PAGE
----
PM Narendra Modi addresses the nation on Covid-19, on 20 April 2021 | PIB
PM Narendra Modi addresses the nation on Covid-19, on 20 April 2021 | PIB
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New Delhi: In the middle of the massive Covid-19 wave across the country, the Narendra Modi government is working on a new communication campaign, which will seek to inculcate a “healthy fear” over the pandemic in the population, ThePrint has learnt.

The move was discussed earlier this month when the Empowered Group tasked with information, communication, public awareness, public grievances and data management met, according to sources in the government.

Led by Information and Broadcasting (I&B) Secretary Amit Khare, this is one of the six groups formed last year to look into different aspects of the pandemic management.

Speaking to ThePrint on condition of anonymity, a senior government official said different communication strategies are under discussion to create a “healthy fear” in the public. This could include videos, sound bites from celebrities and influencers, encouraging vaccination and urging people to follow Covid-appropriate behaviour.

“The idea is not to bring about a panic among the population that is already stressed with the surge in Covid numbers, but to ensure a greater awareness of the seriousness of the virus through creative ways, so that they continue to follow Covid-appropriate behavior, despite being vaccinated and or having been infected in the past,” the official said.

“The plan is to persuade the public to make this fight against Covid a jan andolan (public movement) on the lines of ‘Dawai bhi, Kadhai bhi’,” the official added.

ThePrint reached the I&B ministry spokesperson for a comment via an email, but there was no response until the time of publishing this report.


Also read: ‘Why is Centre not waking up to gravity of the situation’: Delhi HC on oxygen crisis


Other plans

Creatives on the pandemic on the home pages of official central and state government websites and ensuring adequate coordination with the states and central government departments — these are among the other plans discussed as part of the new Covid communication strategy.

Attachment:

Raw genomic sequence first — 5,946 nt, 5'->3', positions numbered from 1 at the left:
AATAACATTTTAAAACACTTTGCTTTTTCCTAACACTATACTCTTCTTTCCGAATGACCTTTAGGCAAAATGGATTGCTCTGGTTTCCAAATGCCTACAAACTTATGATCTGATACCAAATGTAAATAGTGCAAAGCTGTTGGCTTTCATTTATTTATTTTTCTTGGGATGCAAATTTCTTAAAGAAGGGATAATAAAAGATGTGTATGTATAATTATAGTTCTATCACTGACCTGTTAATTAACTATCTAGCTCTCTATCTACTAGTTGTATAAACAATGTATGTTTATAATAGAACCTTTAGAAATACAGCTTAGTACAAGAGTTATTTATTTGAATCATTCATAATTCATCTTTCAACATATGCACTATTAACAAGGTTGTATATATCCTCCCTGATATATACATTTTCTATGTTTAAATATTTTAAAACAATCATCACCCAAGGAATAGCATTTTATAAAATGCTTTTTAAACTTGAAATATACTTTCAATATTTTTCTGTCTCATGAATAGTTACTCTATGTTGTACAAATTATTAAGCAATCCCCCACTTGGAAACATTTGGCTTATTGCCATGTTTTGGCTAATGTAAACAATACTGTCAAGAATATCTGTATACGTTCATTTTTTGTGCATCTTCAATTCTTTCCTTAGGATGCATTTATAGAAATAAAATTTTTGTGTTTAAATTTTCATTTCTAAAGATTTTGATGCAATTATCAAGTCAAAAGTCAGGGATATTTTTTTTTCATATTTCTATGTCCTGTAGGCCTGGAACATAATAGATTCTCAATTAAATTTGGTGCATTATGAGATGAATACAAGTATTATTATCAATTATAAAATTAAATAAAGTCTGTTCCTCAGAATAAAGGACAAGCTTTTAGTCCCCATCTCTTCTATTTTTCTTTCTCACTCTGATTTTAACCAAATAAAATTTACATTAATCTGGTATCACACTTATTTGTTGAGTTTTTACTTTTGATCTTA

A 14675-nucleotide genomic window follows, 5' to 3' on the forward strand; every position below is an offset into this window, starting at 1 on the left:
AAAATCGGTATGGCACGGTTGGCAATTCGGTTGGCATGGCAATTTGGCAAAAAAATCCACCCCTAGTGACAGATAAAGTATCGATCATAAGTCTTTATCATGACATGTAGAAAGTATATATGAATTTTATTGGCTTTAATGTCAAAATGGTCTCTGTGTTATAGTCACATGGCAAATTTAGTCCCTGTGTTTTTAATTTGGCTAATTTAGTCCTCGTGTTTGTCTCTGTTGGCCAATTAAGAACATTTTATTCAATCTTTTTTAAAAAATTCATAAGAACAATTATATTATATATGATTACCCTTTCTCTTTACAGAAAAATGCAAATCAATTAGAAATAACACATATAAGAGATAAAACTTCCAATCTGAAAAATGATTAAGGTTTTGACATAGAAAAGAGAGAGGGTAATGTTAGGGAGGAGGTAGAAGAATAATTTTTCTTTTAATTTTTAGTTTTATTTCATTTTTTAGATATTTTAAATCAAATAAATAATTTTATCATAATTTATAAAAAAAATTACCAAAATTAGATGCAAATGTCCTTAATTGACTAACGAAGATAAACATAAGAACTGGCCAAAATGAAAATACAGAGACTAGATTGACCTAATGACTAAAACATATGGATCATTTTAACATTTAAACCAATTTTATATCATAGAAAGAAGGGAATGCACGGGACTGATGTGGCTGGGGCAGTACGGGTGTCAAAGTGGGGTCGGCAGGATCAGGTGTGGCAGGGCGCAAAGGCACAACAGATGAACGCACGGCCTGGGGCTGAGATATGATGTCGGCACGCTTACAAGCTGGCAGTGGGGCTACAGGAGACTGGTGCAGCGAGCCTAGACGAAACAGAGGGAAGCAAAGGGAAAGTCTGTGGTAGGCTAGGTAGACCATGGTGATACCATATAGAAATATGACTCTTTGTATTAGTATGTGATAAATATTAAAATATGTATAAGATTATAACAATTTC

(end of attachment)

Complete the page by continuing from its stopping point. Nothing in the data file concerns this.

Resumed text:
The daily bulletins on Covid-19 by the Press Information Bureau, a multilingual webpage for Covid-related press releases, updates on Twitter handle called #IndiaFightsCorona, and regular press briefings on actions taken and preparedness will continue.

Ministries have been told to actively leverage all social media platforms to disseminate information about the pandemic, including in regional languages, said a second senior government official who didn’t wish to be named.

Ahead of the festival season in October last year, fearing a surge in Covid-19 cases amid the unlock phases, the Centre had launched a massive awareness campaign to persuade people to follow Covid-appropriate behaviour, as reported by ThePrint.

A month later, the empowered group in a meeting decided on keeping a tab on Covid-inappropriate among the public. As part of the drive, officials were asked to provide pictures of people not adhering to Covid protocols — along with the date and place where the violation took place — to government departments in Delhi.

Proper communication needs constant reinforcement

Speaking to ThePrint about the latest move, public health expert Anant Bhan said a sustained Covid communication campaign should have been ideally carried out from the time the pandemic broke out.

“As we saw, there wasn’t just a relaxation among people with Covid cases going down, there was also this messaging that went across with the idea that we have overcome the challenge and things are much better now. This contributed to the general feeling that the worst is over and people can move back to their normal lives,” he said.

Bhan said a proper communication with the masses in a pandemic situation needs constant reinforcement, along with role models, and it is crucial to make people understand the importance of taking precautions such as masking, social distancing and maintaining hygiene.

“But the government should also ensure that the messaging does not lead to any stigmatisation or violent or vigilante behaviour, but just helps buttress the idea that people should exercise caution,” Bhan said.

“Also critical is that the government should look at past experiences to identify the best way to position the message and to ensure it reaches all sections of the society,” he added.


Also read: Covid deaths among people aged 70 years and more slightly higher in 2nd wave, govt data shows


 

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